The festival begins with flowers, phallic processions, and the opening of the newly fermented bottles of wine. The living ritually purify themselves by bathing and making sacrifice to Dionysus. They slaughter calves and share the meat with the god, incinerating some of the meat that it might float up into the air (the custom for sacrificing to all Olympian gods), and eating the rest of it as a shared feast.

The major ritual of the festival is the Choe, libations poured for the dead. The living drink wine and eat with the dead, believing that Dionysic revelry is not limited to the living, but that in his Chthonic aspect as the “Lord of Souls,” that he grants ecstatic experiences to the dead. It is of importannce that the wine and food for the dead and the wine and food for the living never mix. For the food reserved for the dead is just that, not fit for the living. On the last day, visiting spirits are dismissed back to the underworld.

Feast of Ra
In the Egyptian calendar, the feast of Ra, Neter of the Sun, is held at Heliopolis' "City of the Sun", the original center of Ra worship. This festival honors in particular the life-giving properties of the Sun, and his role in marking the order of time (Month of Parmuti, day 19).

St. Casimir
In the Roman Catholic calendar, this is the feast of St. Casimir (born 1458), king of Poland. Given a choice between certain death from the austerities in which he sought mortification of the flesh, or a cure by food and marriage, Casimir chose a bony death at 25. His relics have long been especially efficacious; and when his tomb was opened in 1595, his body was incorrupt, and emitted the sweet odor of sanctity.

Friday, March 03, 2006

Ante Diem V Nonas March

Modern Date : March 3rd

Ante Diem V Nonas March
Fifth day to the Nones of March

This is one of the a dies comitiales when committees of citizens could vote on political or criminal matters.

Festival of Mars
This is the third day of the Festival of Mars. The daily spectacle of the priests of Mars leaping and dancing through the streets of Rome would continue this day.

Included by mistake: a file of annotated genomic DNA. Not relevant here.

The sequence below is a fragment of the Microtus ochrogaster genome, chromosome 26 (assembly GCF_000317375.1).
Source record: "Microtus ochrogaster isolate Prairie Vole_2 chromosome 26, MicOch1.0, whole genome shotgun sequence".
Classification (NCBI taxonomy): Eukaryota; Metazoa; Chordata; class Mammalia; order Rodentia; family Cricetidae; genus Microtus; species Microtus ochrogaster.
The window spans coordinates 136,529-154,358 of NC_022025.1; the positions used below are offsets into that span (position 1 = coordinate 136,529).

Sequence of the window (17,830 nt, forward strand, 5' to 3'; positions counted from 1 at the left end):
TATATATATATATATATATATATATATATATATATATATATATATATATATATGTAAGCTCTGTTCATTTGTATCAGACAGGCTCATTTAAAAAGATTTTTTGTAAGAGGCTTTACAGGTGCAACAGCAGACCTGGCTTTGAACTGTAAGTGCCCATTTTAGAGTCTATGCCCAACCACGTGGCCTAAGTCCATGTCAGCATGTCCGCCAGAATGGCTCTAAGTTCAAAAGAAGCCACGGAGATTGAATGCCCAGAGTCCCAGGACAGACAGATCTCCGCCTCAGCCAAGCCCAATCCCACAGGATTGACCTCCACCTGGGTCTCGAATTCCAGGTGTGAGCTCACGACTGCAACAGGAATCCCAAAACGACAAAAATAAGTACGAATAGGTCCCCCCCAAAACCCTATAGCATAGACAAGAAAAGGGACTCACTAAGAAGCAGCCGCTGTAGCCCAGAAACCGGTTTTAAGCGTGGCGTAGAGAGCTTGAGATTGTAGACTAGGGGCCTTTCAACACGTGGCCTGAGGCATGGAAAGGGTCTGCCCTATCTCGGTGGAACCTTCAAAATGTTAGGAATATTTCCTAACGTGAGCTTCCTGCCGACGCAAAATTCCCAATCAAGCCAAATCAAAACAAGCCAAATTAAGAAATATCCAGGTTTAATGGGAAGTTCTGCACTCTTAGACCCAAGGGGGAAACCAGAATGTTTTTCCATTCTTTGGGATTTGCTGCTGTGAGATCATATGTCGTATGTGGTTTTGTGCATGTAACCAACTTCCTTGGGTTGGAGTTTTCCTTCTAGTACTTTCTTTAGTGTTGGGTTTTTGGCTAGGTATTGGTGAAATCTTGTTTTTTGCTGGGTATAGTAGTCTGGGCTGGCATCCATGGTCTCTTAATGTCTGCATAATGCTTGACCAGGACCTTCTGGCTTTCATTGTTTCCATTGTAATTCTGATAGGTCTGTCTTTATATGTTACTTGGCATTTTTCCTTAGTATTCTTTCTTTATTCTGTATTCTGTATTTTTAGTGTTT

The month of March belongs to the warlike Mars, the deity who personifies the protection of the state and the productivity of the community. In this context Mars represents the terrestial origin of life and the rhythm of the ensuing year. This day was considered to be Mars' birthday. Mars was known to the Greeks as Ares, the god of war. The war god was wild and ungovernable, a god who glorified in strife for its own sake and revelled in slaughter. He was thought to gloat over the death and destruction he caused. He was typically accompanied by his two sons Deimos (Fear or Terror) and Phobos (Dismay or Flight from Fear). The Romans held a milder, more honorable view of Mars, honoring him as the son of Zeus and the father of Romulus.

The month of March belongs to the warlike Mars, the deity who personifies the protection of the state and the productivity of the community.

Aegir/St. Winnal
Aegir, the Norse sea god is honored today. He and his Christian counterpart, St. Winnal, control the sea's tide and weather. This day is associated with storms.

Aegir is the god of the sea in Norse mythology. He was both worshipped and feared by sailors, for they believed that Aegir would occasionally appear on the surface to take ships, men and cargo alike, with him to his hall at the bottom of the ocean. Sacrifices were made to appease him, particularly prisoners before setting sail.

His wife is the sea goddess Ran with whom he has nine daughters (the billow maidens), who wore white robes and veils. His two faithful servants are Eldir and Fimafeng. The latter was killed by the treacherous god Loki during a banquet the gods held at Aegir's undersea hall near the island of Hler (or Hlesey). Aegir was known for the lavish entertainment he gave to the other gods.